Chimps and goal-based concepts

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Chapter 12 endnote 16, from How Emotions are Made: The Secret Life of the Brain by Lisa Feldman Barrett.
Some context is:

...the real test would be whether chimps would understand that a person running up a flight of stairs, ambling up a ladder, and crawling up a rock face all share the goal “To Climb.” That mental feat would show us that chimps really can go beyond physical similarities, grouping together instances of climbing that look very different but have a shared mental goal. [...] The default mode networks in human and chimp brains are similar in the brain regions that are connected to one another but not in the microscopic wiring.

The default mode networks in human and chimp brains look very similar, at least in terms of their large-scale features.[1][2] The wiring is more dense, however, in areas that expanded in humans relative to chimps. Regarding concept learning, chimps appear to have much more flexibility when compared to monkeys (i.e., chimps are not rigidly tethered to instances with physical similarities), but it is not clear that chimps can construct the kind of goal-based concepts that humans can, which are necessary for social reality. That doesn't mean humans are "better" than chimps, just that we are different. The human ability to create similarities among differences (i.e., to ignore detailed differences to find function-based similarities) might not be advantageous for chimps, given their ecological niche where they must forage for food and remember details.[3]

Chimps, the argument continues, can represent the actions of other chimps as intentional — in terms of a goal — as long they are competing. If you pair two chimps, one a test chimp and the other a competitor, and position the test chimp to see two pieces of food while the competitor can see only one, what will the test chimp do? It depends on the rank of the two chimps. If the test chimp is subordinate to the competitor, it goes for the hidden food, because it realizes that the competitor can't see the food. Alternatively, if the test animal is dominant, then it goes directly for the visible food to prevent the other chimp from getting it, knowing that the competitor can’t see the other food. But here’s the really cool thing: If the test chimp is subordinate and saw the dominant chimp view the hidden food only moments before, the test chimp does not go for the hidden food. Why? Because he understood that the dominant animal knew that the food was there![4] Chimps can also tell when a human experimenter intentionally refuses to share food versus when he fails to share by accident.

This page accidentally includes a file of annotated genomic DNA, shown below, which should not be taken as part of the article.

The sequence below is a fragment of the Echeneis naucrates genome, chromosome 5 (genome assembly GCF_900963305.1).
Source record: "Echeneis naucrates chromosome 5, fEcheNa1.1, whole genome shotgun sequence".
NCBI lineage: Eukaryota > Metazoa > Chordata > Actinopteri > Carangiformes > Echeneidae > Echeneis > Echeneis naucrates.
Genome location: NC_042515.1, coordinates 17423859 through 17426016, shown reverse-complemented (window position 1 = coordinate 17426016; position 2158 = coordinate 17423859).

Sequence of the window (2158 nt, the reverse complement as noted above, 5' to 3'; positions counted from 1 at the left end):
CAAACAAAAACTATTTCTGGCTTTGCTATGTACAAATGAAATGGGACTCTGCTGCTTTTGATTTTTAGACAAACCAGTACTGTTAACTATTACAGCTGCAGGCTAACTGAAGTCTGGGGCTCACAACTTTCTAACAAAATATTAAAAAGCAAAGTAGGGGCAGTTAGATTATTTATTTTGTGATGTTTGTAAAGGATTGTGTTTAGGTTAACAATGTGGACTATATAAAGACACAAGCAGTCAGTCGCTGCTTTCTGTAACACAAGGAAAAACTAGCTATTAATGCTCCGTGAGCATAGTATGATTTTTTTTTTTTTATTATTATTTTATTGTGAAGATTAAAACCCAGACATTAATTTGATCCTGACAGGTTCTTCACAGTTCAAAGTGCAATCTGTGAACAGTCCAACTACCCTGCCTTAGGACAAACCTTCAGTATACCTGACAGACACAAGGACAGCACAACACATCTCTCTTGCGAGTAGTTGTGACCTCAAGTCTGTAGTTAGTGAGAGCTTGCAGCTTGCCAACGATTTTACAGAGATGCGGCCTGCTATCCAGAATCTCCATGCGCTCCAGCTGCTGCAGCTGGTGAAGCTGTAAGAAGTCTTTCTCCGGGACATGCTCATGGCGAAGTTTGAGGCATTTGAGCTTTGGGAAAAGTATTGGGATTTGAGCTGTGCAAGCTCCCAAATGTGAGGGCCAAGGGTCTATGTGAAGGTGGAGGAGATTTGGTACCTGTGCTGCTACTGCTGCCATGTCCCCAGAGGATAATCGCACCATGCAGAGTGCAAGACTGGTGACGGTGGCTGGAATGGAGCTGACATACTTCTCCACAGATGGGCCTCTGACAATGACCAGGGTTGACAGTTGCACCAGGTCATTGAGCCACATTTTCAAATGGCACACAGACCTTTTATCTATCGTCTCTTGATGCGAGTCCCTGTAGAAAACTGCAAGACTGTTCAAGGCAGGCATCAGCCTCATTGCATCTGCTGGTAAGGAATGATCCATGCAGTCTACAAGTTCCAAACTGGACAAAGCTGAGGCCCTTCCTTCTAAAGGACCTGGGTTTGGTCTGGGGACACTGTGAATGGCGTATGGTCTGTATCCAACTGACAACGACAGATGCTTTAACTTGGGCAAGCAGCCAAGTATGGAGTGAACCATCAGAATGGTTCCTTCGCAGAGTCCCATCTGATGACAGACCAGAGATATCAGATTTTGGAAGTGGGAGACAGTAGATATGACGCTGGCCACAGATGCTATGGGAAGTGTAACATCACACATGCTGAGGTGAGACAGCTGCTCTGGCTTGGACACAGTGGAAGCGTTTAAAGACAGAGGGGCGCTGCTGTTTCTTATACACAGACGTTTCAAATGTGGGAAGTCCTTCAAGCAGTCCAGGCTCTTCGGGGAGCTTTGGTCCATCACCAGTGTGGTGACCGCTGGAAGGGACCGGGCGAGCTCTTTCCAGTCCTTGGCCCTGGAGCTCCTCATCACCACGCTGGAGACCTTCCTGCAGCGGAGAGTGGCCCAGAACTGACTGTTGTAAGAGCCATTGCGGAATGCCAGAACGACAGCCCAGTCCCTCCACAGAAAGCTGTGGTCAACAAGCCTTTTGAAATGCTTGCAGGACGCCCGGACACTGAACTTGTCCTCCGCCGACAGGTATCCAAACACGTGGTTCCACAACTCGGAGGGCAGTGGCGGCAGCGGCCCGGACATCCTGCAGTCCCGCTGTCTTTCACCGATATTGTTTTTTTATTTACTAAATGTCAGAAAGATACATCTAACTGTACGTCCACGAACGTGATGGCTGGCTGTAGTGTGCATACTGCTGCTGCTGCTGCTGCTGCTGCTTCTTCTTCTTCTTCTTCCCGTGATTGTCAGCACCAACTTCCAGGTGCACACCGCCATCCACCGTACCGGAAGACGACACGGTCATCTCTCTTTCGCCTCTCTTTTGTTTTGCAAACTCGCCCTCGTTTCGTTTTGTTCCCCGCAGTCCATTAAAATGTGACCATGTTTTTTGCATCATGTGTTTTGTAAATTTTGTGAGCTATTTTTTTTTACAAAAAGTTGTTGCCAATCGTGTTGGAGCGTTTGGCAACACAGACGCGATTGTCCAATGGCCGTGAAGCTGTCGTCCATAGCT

Chimps do not represent the intentions of others well during cooperation, however. It’s as if they are wired for competition, but not for cooperation, to reach common goals. If group living requires a balance between getting along and getting ahead, chimps appear to have solved only half the equation.

Bottom line: chimps understand that other chimps and humans have some kind of mind that can represent an action. What’s unclear is what kinds of features those representations contain. Can chimps take an intentional stance, understanding that actions are linked to mental events (i.e., thoughts and feelings)?[5] There are other aspects of mental inference representation we know for certain that chimps don’t do; they don’t understand that other creatures have false beliefs.[6]


Notes on the Notes

  1. Wey, Hsiao-Ying, Kimberley A. Phillips, D. Reese McKay, Angela R. Laird, Peter Kochunov, M. Duff Davis, David C. Glahn, Timothy Q. Duong, and Peter T. Fox. 2014. "Multi-region hemispheric specialization differentiates human from nonhuman primate brain function." Brain Structure and Function 219 (6): 2187-2194.
  2. Banks et al., 2013 [full reference to be provided]
  3. Matsuzawa, Tetsuro. 2010. “Cognitive Development in Chimpanzees: A Trade-Off Between Memory and Abstraction.” In The Making of Human Concepts, edited by Denis Mareschal, Paul C. Quinn, and Stephen E. G. Lea, 227–244. New York: Oxford University Press.. New York: Oxford University Press.
  4. Hare, Brian, Josep Call, and Michael Tomasello. 2001. "Do chimpanzees know what conspecifics know?" Animal Behaviour 61 (1): 139-151.
  5. Dennett, Daniel C. 1996. Towards an Understanding of Consciousness. New York: Basic.
  6. Hare, Brian. 2011. "From hominoid to hominid mind: what changed and why?" Annual Review of Anthropology 40: 293-309.